As to the Gospel of Matthew being a forgery of Mark, neither of the sources you quoted say this. There are some who believe Matthew came from Mark and a third source known as Q, though there is absolutely no evidence that a Q source ever existed, whereas, there is ample evidence a Hebrew/Aramaic version of Matthew was written as the first Gospel. As to whether Matthew came from Mark, some believe this because there are parts of Matthew that read exactly like Mark, but it stands to reason Mark could have used the earlier Aramaic text as a source and thus Mark would have been later than Matthew. So, there isn't any hard evidence Matthew copied Mark. Since it hasn't been proven that Matthew came after Mark, I would say the many Patristic claims that Matthew was written first is more reliable (this is one of the reasons why some scholars believe Matthew was written first and the Q hypothesis is bunk, see the Archaeological Study Bible, p. 1685).

This all demonstrates that your claim that "we have an unknown individual, writing about events that allegedly took place before the writer was even born, and it is known that much of the writing was borrowed from at least one other source. This makes everything written in the Gospel of Matthew hearsay" is unfounded.

Unfulfilled Prophecies

Though Jesus did not have an earthly father, and given that some Jews determine Jewish descent through the father, he was still of the seed of David because he was the adopted son of Joseph, a direct descendant of David. Thus, he could legally lay claim to the throne of David.

You quoted from Ezekiel 38:23 and said that it was prophesied that there will be universal knowledge of God when the Messiah came. Actually, it says "So I will show my greatness and my holiness and make myself known in the eyes of many nations. Then they will know that I am the LORD." So, some translations say "many" not "universal" or "all nations". I did find a translation that says "all" but it was a dynamic equivalency, while the formal equivalencies say "many". This is definitely the case today, most nations have a knowledge of the God of the Bible. But even assuming it means "universal knowledge", who is to say this prophecy had to be fulfilled in His first coming? It could legitimately be fulfilled during his second coming, so this argument is not only unsound, it does not logically follow.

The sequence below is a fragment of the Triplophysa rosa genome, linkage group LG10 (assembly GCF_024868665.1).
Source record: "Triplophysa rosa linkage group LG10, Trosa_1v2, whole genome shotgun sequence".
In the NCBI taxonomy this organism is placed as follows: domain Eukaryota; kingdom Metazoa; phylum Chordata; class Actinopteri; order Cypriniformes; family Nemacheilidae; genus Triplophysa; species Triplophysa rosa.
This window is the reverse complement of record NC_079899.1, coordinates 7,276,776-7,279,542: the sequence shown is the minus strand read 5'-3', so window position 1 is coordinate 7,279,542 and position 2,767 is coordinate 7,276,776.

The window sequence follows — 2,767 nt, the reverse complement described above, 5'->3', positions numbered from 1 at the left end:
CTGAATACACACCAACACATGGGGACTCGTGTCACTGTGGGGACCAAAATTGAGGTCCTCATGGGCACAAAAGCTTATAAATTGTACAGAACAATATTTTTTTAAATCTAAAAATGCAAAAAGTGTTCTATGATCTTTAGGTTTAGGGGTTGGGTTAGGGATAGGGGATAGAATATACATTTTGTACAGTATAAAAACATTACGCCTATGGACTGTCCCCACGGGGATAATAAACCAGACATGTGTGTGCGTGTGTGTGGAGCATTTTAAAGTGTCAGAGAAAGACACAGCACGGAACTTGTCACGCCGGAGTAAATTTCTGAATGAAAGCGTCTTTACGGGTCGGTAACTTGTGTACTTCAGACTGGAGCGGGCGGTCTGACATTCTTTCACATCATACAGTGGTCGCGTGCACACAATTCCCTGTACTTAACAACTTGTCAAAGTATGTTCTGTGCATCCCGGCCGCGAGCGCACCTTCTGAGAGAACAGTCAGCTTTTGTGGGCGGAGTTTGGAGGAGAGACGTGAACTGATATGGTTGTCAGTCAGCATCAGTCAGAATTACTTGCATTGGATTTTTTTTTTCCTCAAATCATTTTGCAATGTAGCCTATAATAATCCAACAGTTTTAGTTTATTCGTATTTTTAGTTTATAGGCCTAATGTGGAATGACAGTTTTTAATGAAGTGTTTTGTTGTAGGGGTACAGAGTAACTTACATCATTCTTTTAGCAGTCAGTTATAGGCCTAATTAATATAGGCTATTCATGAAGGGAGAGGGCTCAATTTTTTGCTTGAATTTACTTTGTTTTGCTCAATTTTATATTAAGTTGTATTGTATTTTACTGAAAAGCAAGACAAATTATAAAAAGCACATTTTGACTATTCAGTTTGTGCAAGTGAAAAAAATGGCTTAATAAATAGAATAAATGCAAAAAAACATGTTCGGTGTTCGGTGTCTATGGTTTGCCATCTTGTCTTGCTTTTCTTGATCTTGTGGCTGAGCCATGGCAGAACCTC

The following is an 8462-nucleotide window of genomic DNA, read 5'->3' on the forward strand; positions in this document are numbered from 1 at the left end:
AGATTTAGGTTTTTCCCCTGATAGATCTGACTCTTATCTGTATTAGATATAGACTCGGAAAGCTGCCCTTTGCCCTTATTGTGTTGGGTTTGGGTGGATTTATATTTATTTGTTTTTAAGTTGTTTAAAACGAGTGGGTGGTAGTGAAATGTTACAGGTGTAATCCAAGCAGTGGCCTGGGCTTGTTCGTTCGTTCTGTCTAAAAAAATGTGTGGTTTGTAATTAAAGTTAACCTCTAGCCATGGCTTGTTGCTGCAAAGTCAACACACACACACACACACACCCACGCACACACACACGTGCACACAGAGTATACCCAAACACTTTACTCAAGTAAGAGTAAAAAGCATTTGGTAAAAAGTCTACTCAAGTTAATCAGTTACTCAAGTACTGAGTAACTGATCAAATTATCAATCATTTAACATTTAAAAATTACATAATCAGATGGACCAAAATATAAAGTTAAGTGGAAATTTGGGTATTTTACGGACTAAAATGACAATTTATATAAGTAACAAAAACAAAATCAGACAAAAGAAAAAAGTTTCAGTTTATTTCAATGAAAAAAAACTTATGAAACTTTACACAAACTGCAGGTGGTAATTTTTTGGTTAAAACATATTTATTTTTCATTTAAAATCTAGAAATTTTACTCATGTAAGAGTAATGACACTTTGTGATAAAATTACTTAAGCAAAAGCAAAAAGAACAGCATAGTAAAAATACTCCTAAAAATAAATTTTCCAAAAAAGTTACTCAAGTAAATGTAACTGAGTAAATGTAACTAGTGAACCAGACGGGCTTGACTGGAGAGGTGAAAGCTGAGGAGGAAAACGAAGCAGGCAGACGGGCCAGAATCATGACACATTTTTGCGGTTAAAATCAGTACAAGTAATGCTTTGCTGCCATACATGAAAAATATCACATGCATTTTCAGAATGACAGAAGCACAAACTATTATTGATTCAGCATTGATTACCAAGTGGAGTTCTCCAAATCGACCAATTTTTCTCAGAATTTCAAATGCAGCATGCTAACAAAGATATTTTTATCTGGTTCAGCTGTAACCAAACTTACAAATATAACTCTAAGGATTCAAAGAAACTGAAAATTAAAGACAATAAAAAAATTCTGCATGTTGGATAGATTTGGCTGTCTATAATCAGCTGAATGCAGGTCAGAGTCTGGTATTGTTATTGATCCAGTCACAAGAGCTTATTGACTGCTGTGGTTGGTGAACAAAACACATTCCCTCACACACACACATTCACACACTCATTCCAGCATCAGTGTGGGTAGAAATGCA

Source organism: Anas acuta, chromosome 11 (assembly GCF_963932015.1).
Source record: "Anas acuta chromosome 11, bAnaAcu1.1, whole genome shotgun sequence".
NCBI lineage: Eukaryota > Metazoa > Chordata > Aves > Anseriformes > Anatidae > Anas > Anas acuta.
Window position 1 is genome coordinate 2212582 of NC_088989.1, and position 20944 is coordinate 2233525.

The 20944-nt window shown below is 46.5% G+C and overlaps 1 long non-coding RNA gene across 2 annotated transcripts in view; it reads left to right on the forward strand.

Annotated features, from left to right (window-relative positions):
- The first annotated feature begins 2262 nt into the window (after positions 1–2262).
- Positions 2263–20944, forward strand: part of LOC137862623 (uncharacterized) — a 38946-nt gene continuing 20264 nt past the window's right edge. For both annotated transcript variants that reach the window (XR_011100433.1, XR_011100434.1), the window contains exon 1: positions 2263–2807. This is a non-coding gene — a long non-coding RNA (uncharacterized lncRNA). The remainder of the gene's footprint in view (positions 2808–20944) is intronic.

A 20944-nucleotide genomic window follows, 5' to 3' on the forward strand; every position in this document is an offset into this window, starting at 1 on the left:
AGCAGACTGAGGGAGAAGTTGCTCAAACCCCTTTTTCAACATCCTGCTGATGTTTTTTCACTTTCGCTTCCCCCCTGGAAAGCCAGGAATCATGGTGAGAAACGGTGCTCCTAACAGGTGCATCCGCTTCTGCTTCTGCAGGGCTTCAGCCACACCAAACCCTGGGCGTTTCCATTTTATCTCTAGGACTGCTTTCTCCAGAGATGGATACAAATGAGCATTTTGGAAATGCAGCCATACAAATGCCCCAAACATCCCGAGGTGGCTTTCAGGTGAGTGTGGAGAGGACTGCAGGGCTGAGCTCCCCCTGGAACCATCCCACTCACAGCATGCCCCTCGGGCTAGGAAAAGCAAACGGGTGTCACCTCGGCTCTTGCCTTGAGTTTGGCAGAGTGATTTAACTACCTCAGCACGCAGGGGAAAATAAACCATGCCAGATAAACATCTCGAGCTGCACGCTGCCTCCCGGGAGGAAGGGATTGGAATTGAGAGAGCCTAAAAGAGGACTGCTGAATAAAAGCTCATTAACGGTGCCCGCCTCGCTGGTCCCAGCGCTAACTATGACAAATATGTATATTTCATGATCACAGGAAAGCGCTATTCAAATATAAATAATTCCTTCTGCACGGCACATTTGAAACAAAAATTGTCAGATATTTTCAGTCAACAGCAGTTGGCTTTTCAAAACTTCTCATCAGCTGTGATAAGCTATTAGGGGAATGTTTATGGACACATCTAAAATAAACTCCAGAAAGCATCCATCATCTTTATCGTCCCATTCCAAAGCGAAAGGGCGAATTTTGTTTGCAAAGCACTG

As far your claim based on Deut 30:3 that the Messiah is ruling, he will gather all the Israelites back to Israel, we should not that it nowhere says this is indicative of the time of the Messiah. It says "then the LORD your God will restore your fortunes and have compassion on you and gather you again from all the nations where he scattered you." Nothing in the context I read demonstrates it is talking about the Messiah, but even if it was, it does not logically follow it is referencing the first coming. Additionally, this passage can be understood as a typological reference to the Church, which is the New Israel and is made up of people form every nation. You also reference one of my most favorite Scriptures, Jeremiah 31:33 which says "This is the covenant I will make with the people of Israel after that time," declares the LORD. "I will put my law in their minds and write it on their hearts. I will be their God, and they will be my people." This verse is in the context of the Messiah, but it doesn't require that it be fulfilled entirely in the first coming. It is possible to understand this as beginning with the first coming and being consummated with the second coming. Thus, an appeal to this verse also does not logically follow.